Day 30: Mercer to Rangiriri

Distance today: 29.7km

Distance total: 842.4km 

Time hiked: 9h 12min

Time total: 249h 11min

Today's going to be a rather short day. A little more than 25km to Rangiriri. So I'm no hurry. Getting up at 6:30, chatting a little with Sandra, the good soul of the pub, before heading over to the Mercer Service Station for a muffin.

The trail is initially along the hills. Steep and due to last night's rain very wet. High grass makes it impossible to view the ground and thus the hike quite adventurous. My legs feel extremely well and my backpack feels so light. Have I forgotten something? I stop and check. Nope - everything here. Cool!

Still, the initial part of the trail takes nearly twice as much time than in the trail notes. No problem though. I have enough time.

The rest of the day is mostly along Waikato River. I was warned by the owners of the pub that the river is flooded and the trail not walkable. Since it didn't rain a lot during the last 7 days, I give it a try anyway. Worst case: hiking along the expressway. Apparently quite dangerous and illegal.

Luckily, the trail is not flooded anymore and very easy to hike. The walk along the river initially takes me to a racing area with heaps of different racing courses. There I meet Pakola, a really nice guy from Toga, who is working on a farm with nearly 700 cows. We talk for over half an hour and I learn a lot about farming once again. Two things struck my as quite amazing: the 700 or so cows produce 12'000 liters of milk every day and, even though the large cows are obviously the most productive, they prefer smaller ones, as the soil is to fragile/muddy for the heavy ones.

What follows next is a great walk on a dam. Really easy walk if it wasn't for the many stiles that needs to be crossed. Eventually the trail leads down to the river and oh boy is it muddy. Almost knee deep. Really sticky mud. So sticky that I loose my Lunas. Only with a lot of effort I manage to pull them out of the mud. After a a few hundred meters a steep climb leads me away from the mud. The trail leads down to the river again but it's not as bad as before. As the track is sometimes obstructed I have to climb over and under fences several times. Only one electric shock and this time not as bad as the one from Ngunguru ;)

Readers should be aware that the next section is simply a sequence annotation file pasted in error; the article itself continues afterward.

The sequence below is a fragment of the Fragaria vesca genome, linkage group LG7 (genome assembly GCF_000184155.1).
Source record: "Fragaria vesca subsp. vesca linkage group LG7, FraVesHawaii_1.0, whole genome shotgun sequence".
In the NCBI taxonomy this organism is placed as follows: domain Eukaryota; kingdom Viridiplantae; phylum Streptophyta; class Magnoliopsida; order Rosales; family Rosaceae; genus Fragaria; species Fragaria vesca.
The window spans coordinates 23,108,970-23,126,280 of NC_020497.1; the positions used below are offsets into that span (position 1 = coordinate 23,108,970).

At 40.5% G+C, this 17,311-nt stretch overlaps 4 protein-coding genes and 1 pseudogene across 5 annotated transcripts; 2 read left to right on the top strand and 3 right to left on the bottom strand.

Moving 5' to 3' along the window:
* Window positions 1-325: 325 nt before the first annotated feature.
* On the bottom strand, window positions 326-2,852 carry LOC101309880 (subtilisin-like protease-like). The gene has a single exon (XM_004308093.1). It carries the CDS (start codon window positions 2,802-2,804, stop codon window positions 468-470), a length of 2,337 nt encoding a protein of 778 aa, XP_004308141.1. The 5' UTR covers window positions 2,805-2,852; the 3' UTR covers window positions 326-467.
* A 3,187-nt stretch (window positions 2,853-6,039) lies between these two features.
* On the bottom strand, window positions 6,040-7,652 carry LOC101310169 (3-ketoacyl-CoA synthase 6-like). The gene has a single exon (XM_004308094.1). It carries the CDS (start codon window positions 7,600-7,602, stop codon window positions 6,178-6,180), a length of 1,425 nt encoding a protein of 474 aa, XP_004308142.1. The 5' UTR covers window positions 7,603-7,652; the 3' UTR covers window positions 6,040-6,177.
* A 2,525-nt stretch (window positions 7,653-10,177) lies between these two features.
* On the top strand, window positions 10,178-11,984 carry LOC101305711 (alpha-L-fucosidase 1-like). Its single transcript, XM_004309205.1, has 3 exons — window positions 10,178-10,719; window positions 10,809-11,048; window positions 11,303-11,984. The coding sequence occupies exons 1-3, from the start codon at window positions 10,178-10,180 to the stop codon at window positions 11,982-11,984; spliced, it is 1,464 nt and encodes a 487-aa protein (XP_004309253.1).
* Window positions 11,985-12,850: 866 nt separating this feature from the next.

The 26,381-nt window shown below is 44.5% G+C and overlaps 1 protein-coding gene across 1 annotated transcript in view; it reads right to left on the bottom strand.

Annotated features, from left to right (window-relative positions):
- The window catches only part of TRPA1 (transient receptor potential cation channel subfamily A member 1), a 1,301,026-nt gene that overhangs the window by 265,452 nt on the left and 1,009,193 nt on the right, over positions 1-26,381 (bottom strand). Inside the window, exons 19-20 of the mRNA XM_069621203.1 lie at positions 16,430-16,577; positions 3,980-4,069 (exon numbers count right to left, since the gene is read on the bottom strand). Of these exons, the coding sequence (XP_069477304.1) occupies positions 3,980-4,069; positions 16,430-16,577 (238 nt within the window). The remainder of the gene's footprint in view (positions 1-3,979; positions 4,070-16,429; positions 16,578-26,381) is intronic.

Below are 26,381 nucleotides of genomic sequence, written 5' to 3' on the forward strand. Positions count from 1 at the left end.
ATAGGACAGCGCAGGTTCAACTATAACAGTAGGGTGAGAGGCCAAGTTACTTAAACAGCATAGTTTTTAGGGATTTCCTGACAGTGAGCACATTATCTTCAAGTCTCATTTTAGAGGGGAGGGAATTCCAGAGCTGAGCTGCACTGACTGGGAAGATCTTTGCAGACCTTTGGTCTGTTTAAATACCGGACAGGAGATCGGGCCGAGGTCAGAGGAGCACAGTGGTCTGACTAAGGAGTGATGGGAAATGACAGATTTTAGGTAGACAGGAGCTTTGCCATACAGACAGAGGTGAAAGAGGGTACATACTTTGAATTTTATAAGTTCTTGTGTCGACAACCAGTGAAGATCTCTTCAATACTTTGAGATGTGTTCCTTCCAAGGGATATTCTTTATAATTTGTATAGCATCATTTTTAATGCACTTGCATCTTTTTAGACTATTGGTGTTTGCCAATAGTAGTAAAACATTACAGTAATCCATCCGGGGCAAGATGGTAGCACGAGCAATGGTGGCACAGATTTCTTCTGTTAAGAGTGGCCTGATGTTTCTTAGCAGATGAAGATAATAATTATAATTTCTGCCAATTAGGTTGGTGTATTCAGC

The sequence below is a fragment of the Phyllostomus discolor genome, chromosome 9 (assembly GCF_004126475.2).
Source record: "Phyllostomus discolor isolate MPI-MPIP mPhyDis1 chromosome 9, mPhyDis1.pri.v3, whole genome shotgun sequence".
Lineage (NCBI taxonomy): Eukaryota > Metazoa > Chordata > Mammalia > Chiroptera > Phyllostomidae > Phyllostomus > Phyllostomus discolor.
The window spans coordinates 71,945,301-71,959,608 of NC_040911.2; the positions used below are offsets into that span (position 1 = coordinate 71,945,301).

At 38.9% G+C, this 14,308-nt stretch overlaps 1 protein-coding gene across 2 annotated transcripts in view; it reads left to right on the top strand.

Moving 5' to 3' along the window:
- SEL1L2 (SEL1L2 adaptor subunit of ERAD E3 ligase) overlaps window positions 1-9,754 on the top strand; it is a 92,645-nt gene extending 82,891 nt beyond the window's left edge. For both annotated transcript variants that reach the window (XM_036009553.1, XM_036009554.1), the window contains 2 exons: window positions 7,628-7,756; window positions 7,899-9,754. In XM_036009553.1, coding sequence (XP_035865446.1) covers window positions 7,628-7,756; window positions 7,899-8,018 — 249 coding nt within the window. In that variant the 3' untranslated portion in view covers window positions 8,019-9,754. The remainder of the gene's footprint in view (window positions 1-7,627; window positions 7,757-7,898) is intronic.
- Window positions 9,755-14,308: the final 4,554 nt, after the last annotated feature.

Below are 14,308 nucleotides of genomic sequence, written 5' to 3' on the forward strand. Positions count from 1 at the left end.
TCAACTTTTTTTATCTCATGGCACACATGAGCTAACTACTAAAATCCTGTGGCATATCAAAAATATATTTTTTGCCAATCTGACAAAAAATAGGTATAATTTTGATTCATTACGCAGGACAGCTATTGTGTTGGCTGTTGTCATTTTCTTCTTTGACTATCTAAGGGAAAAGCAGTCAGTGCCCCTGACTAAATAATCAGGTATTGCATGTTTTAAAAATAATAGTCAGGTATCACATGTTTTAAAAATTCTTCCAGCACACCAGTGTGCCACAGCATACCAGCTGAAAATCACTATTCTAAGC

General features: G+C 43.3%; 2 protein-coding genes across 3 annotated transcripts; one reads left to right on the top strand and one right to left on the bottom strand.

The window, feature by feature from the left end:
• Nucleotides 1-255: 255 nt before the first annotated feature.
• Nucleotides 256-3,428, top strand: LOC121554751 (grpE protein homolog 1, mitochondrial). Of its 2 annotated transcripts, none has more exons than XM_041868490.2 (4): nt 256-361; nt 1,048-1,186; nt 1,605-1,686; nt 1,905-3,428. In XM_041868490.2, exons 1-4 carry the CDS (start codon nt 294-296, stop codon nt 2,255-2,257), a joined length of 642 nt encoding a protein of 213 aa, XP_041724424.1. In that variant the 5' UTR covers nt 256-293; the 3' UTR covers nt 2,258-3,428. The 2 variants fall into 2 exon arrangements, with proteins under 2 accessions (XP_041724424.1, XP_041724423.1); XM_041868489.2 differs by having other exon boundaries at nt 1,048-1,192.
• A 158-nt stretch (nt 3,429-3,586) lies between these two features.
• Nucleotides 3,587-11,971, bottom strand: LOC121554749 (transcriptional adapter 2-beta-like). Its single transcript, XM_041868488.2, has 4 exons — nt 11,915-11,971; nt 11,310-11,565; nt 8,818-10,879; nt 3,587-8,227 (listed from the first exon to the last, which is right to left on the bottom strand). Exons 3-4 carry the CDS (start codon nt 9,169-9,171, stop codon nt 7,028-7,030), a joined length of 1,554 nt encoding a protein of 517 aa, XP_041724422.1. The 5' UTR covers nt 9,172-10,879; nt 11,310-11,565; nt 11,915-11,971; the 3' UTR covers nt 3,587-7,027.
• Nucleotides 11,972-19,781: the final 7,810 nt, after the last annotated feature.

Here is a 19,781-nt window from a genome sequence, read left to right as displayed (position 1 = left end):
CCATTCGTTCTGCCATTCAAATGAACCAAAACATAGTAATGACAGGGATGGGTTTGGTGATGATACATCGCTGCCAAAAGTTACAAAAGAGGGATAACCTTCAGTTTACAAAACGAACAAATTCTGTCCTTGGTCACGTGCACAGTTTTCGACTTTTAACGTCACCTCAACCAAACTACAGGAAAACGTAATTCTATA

The track gets better and better and the last few kilometers before the the road are a pleasure with stunning views down to the river.

For the last 8.5km I have the choice between road or grass walk. Seeing the muddy, uneven pastures it's a no-brainer that I stick to the road until Rangiriri - a tiny place by the expressway. I'm not sure where to camp so I head straight for the pub to ask. But before I even reach it, the father of the owner of the Rangiriri Heritage Cafe (which is officially already closed) invites me to pitch my tent in their backyard. He and his wife are amazing people. So friendly and generous. They let me take a shower, give me the food they couldn't sell and refill my water bottle. As it starts raining, they offer my to pitch my tent below the roof. An offer I can't decline! That's going to be a good sleep tonight :)

Today I felt simply great. Physically, as mentioned, as well as mentally. Nearly 25% hiked, everything in sandals or barefoot, no sections skipped nor hitchhiked. Many hikers I have talked to/heard of have done so, especially the section I hiked today and the Puketi Forest, which I somehow mastered even with badly aching feet. Also the Finnish girl who I met at Ahipara was just a day ahead yesterday, even though she apparently skipped and hitchhiked sections a few times as well (that's what people told me at least). 

This made me feel a little proud today. Slow but steady seems to be quite a good approach to TA. At least for me.

Dirty but happy
Dirty but happy
Just great
Just great

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Comments: 1
  • #1

    Silverhikers (Friday, 21 October 2016 22:18)

    Wow. You have dove done a great job. We are lucky to participate in your experiences. Keep it up and. We are looking forward to your next posts.


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